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Congressman Bobby Scott

Representing the 3rd District of Virginia

Economy and Jobs

We all know that the current economic climate has taken a toll on many families across the nation and that the economy has been slow to recover from the deep recession. Congressman Scott believes the best long-term way we can create jobs and get people back to work is investing in education and training, beginning with early education and continuing through college or vocational education, as well as adult education and training.  A well-educated workforce is more important today than ever before. With the rapid development of this global marketplace, the United States is no longer the single dominant country in the world and American's competitive advantage is a well educated workforce.

Large and targeted investments in workforce development are long overdue and it is time that they are addressed in Washington. Congress recently seized upon the opportunity to do this through reuathoization of the Workforce Investment Act (WIA), which expired in 2003. WIA is the main federal legislation that coordinates federal workforce development programs. Congressman Scott supported the reauthorization of WIA through the Workforce Innovation and Opportunity Act, which included an enhanced definition of “individuals with barriers to employment” that explicitly includes older workers over the age of 55 as well the long-term unemployed.  This explicit inclusion means that state and local workforce plans must include goals and strategies for serving these and other disenfranchised groups.  Additionally, the new law requires that 75% of youth funding in the bill support out-of-school youth.  When kids drop out of school they are much more likely to get into trouble and commit crimes.  And once a juvenile falls off of the right track, he or she will face a range of problems and taxpayers will be on the hook for the cost of incarcerating these individuals.   By investing in out-of-school youth, Congressman Scott believes that we are investing money on the front end so we don't end up footing the bill later on.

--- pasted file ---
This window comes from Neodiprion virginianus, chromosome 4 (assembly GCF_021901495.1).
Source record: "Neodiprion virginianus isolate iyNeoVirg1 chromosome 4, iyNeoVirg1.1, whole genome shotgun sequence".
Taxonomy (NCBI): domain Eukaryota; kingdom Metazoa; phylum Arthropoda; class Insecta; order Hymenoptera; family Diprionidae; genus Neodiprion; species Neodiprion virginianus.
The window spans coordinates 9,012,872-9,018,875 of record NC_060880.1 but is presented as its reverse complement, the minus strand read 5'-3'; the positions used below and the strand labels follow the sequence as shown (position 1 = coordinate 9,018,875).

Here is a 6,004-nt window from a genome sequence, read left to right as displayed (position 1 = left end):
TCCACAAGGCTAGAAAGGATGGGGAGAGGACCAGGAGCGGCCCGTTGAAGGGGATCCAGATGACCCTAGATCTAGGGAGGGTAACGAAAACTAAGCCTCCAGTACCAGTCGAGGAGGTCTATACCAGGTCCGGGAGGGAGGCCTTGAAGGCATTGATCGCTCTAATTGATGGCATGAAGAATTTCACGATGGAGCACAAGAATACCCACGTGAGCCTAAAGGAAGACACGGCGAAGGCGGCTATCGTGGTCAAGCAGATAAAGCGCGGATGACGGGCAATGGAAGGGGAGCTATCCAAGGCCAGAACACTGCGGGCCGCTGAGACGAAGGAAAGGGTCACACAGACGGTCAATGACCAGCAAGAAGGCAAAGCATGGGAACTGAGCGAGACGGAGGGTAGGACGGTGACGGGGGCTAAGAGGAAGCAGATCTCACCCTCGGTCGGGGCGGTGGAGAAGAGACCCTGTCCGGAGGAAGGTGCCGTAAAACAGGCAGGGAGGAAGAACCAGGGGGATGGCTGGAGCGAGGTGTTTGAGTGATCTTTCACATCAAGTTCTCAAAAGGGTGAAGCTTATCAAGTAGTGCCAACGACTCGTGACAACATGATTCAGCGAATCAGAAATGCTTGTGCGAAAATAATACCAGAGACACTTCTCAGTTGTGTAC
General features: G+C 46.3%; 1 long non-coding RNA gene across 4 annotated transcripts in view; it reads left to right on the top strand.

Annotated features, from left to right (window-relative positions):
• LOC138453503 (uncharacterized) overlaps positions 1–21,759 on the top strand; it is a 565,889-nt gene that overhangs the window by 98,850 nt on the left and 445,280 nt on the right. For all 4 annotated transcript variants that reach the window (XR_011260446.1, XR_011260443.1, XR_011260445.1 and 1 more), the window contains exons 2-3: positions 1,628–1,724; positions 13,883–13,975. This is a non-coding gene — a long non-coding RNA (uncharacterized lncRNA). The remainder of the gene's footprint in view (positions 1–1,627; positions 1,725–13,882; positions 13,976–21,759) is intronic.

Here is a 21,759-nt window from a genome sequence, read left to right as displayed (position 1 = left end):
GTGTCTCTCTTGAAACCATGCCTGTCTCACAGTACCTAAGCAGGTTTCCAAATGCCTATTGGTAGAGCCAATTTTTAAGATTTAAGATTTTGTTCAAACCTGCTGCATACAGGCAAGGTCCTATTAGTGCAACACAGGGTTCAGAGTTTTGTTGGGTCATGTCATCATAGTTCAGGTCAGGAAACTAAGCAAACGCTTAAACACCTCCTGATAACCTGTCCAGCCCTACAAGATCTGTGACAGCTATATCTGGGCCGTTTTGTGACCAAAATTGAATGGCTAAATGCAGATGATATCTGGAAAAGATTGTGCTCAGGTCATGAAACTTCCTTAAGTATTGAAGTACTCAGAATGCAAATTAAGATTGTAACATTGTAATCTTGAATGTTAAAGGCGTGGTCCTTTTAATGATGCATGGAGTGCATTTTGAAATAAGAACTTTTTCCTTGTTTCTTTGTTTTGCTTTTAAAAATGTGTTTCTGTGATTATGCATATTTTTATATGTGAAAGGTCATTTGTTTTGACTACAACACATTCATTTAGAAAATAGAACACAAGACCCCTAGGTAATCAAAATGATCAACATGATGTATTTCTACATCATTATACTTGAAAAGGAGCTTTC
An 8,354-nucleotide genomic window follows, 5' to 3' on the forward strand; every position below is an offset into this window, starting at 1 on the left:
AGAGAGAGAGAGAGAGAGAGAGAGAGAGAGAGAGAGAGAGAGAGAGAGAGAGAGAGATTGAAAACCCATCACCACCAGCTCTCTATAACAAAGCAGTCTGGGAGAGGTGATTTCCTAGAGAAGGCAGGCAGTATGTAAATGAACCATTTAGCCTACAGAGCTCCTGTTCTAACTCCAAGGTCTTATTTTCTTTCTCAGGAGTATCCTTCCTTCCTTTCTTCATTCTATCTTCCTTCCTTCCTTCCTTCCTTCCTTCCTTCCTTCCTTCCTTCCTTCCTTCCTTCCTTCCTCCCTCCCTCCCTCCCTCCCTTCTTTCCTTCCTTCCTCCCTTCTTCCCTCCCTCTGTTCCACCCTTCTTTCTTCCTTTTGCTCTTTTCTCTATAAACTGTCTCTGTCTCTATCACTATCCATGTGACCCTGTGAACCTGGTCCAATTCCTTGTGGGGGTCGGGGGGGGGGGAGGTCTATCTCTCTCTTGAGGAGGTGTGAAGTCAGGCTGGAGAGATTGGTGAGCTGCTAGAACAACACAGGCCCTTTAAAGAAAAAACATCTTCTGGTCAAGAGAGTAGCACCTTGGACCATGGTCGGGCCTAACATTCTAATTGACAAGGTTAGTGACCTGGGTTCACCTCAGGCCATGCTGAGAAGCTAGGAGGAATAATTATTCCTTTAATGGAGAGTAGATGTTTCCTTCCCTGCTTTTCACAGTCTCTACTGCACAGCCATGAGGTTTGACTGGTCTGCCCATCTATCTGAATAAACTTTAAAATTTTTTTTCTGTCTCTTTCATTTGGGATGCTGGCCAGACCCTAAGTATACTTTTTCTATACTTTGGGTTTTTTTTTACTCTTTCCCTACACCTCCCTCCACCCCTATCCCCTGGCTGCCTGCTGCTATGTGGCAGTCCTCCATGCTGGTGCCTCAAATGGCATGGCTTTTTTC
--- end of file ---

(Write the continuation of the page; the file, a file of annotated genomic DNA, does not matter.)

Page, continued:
Many believe that during these tough fiscal times we cannot afford to invest in job creation. But Congressman Scott believes that the choice is clear - we must invest in education and job training so that we have a strong workforce and strong nation for future generations. We can choose to put funding towards direct job creation programs, such as transportation and infrastructure projects. This will help accelerate our recovery, putting millions back to work, and gradually return our budget to balance over the next decade, all without jeopardizing Social Security or Medicare or other important social safety net programs. 

More on Economy and Jobs

April 10, 2017 Press Release
NEWPORT NEWS, VA – Today, April 10, 2017, Congressman Bobby Scott (VA-03) will hold a Roundtable with Millennials in Newport News at 5:00 p.m. The roundtable will discuss issues impacting millennials, including financing a higher education, managing student loan debt, finding employment after graduating college, and accessing affordable health care. Livestream of the roundtable will be available on Congressman Scott’s Facebook page: https://www.facebook.com/RepBobbyScott
March 8, 2017 Press Release